I.Q. of Famous People

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Hypatia of Alexandria

Born: 370
Died: 475
Nationality: Alexandria
Description: Philosopher & mathematician
IQ: 170
Hypatia of Alexandria (ancient Greek Υπατία / Hypatia, v. 370 - 415) is a Greek mathematician and philosopher.

Her father Theon of Alexandria, the last director of the Museum of Alexandria, was an editor and commentator of mathematics texts. He educated his daughter in initiating her to the mathematics and philosophy. Hypatia led the neo-Platonic School of Alexandria.

Hypatia was studying science, philosophy and eloquence in Athens. She also worked in the field of astronomy and philosophy. She wrote comments on the arithmetic of Diophante, “The Coniques of Apollonius of Perga” and on the “Tables of Ptolemy”. Her public presentations in Alexandria, where she defended the neo- platonic thesis earned her great fame. However, none of her work reached our time, particularly because of the final fire of the Library of Alexandria, and this explains her poor reputation.

Synesius of Cyrene, one of her students who was also her friend and who became bishop of Ptolemais, honored her in his letters to his grace (very beautiful, she remained virgin according to legend) and asked her for advice in building a hydrometer , An astrolabe or draw maps. He wrote: "It is for you alone that I would neglect my homeland and if I can ever leave, this will only be to go with you" and elsewhere: "Even though the dead would not remember anything in hell, I myself would still remember my dear Hypatia "(Letter 24). In a letter to his father, he said, talking about her: "the philosopher so dear to God and that we can not venerate too much" (Letter 17).

The Christian historian, Socrates the Scholastic, relates in his Ecclesiastical History:

"There was a woman in Alexandria named Hypatia; she was the daughter of philosopher Theon, she had reached such a level of culture that she outperformed on this point philosophers, she took a succession of the Platonic school after Plotinus, and she was exempting all philosophical knowledge to who wanted, which is why those who, everywhere, wanted to make philosophy, came to her. The proud franchise that she acquired also because of her upbringing was that she faced with cold-blood even the government.
And she had not the slightest shame to be in the midst of men; because of her superior knowledge, it was rather they who were seized by shame and fear her. "

Denis Diderot devotes an article to her in his encyclopedia.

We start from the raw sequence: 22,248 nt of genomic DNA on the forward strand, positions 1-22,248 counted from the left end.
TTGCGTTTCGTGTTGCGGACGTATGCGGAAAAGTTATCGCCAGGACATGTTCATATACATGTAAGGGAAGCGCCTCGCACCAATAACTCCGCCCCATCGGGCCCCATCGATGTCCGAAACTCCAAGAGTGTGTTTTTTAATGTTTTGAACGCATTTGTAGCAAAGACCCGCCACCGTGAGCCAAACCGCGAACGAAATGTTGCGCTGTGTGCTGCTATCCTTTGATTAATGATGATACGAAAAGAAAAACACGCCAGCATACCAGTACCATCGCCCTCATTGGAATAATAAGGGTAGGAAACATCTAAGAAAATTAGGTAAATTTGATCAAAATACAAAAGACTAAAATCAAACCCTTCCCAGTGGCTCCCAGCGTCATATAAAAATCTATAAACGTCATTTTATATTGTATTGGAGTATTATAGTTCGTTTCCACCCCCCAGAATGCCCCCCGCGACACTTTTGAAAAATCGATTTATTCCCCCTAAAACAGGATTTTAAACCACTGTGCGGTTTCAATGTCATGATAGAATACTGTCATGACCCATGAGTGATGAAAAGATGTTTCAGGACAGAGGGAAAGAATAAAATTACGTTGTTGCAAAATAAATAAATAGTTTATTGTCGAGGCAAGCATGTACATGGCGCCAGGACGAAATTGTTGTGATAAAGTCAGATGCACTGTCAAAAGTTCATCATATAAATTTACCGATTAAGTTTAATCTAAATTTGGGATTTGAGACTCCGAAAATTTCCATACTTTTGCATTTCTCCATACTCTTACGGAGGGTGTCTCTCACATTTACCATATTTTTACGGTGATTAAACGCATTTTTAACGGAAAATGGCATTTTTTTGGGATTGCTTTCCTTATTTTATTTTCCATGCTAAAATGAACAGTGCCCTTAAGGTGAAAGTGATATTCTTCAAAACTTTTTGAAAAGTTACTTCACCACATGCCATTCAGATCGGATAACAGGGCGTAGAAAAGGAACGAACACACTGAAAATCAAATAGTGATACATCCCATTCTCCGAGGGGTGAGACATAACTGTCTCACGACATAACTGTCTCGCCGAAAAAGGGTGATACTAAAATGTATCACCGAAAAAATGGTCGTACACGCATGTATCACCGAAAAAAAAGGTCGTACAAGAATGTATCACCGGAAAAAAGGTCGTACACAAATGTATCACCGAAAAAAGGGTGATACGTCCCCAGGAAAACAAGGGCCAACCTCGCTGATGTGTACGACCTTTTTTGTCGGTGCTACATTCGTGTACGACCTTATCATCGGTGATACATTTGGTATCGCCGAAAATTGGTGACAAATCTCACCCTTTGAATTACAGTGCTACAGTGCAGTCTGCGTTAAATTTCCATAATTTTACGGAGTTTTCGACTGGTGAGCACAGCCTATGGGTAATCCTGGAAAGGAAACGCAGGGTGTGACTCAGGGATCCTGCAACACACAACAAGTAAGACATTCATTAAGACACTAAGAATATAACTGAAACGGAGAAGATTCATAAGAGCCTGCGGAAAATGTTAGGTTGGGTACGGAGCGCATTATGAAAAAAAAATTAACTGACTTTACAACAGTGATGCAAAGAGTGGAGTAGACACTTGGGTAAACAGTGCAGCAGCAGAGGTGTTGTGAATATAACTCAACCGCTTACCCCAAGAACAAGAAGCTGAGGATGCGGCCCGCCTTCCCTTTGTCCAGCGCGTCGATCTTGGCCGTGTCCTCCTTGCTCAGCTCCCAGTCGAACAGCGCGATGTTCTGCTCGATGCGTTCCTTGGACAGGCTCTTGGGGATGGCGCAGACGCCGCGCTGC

In March 415, she died, stoned in the street by fanatic Christians who accused her of preventing reconciliation between the patriarch Cyril of Alexandria and the Roman prefect Oreste, in the wake of bloody conflicts between different religious communities of Alexandria.

According to Socrates the Scholastic:

"She then had to face jealousy, as indeed she began to meet often enough with Oreste, it sparked against her a slander among the people of Christians, according to wich she was the one that prevented friendly relations between the bishop and Oreste. And therefore excited men, at the head of which was a certain Peter the reader, set up a conspiracy against her and followed Hypatia who was returning home: pushing her out of her seat, they carried around the church called Césareum, and having stripped of her clothes, they beat her to death, systematically cutting her into pieces, they then took her parts to the top of Cinarôn and destroyed her completly by fire. This was not without harming the image of Cyril and the Church of Alexandria; because it was quite awkward on the part of those who claimed that they following the Christ that murders, fights and other similar acts were done”.

According to John, bishop of Nicaea:

"At this time a woman philosopher appeared, a pagan named Hypatia, and she was fully dedicated to magic, the astrolabes and musical instruments, and she manipulated many people by her Satanic gifts. And the governor of the city honored her excessively; indeed, she had bewitched him by the magic. And he stopped going to church as was his habit. A multitude of believers gathered, guided by Peter the magistrate - who was in all aspects a perfect believer in Jesus Christ - and they began to find this pagan woman who had bewitched the people of the city and the prefect by her spells. And when they learned where she was, they found her sitting and having snatched from her seat, they pulled her up to the big church called Césarion. It was a day of fasting. And they tore her clothes and dragged her (behind a char) in the city streets until she dies. They then transported her to a place called Cinaron where they burned her body. And everyone around the patriarch Cyril called 'the new Theophilus' because he had destroyed the last remnants of idolatry in the city. "

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